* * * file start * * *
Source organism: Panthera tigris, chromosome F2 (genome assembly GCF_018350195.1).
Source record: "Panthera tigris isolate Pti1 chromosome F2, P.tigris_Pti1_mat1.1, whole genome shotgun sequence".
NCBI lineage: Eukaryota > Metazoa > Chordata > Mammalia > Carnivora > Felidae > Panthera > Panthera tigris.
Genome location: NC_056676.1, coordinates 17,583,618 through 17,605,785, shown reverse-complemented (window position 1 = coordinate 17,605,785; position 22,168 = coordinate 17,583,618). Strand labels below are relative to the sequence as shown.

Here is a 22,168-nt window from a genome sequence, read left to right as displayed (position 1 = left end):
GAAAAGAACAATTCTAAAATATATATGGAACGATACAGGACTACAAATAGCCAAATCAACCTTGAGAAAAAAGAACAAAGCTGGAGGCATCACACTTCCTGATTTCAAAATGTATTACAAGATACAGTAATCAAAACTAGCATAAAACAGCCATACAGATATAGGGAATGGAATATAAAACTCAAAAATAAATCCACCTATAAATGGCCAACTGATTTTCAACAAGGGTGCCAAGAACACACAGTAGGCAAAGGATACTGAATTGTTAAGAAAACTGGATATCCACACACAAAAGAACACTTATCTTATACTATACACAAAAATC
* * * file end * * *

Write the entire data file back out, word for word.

Source organism: Panthera tigris, chromosome F2 (genome assembly GCF_018350195.1).
Source record: "Panthera tigris isolate Pti1 chromosome F2, P.tigris_Pti1_mat1.1, whole genome shotgun sequence".
NCBI lineage: Eukaryota > Metazoa > Chordata > Mammalia > Carnivora > Felidae > Panthera > Panthera tigris.
Genome location: NC_056676.1, coordinates 17,583,618 through 17,605,785, shown reverse-complemented (window position 1 = coordinate 17,605,785; position 22,168 = coordinate 17,583,618). Strand labels below are relative to the sequence as shown.

Here is a 22,168-nt window from a genome sequence, read left to right as displayed (position 1 = left end):
GAAAAGAACAATTCTAAAATATATATGGAACGATACAGGACTACAAATAGCCAAATCAACCTTGAGAAAAAAGAACAAAGCTGGAGGCATCACACTTCCTGATTTCAAAATGTATTACAAGATACAGTAATCAAAACTAGCATAAAACAGCCATACAGATATAGGGAATGGAATATAAAACTCAAAAATAAATCCACCTATAAATGGCCAACTGATTTTCAACAAGGGTGCCAAGAACACACAGTAGGCAAAGGATACTGAATTGTTAAGAAAACTGGATATCCACACACAAAAGAACACTTATCTTATACTATACACAAAAATC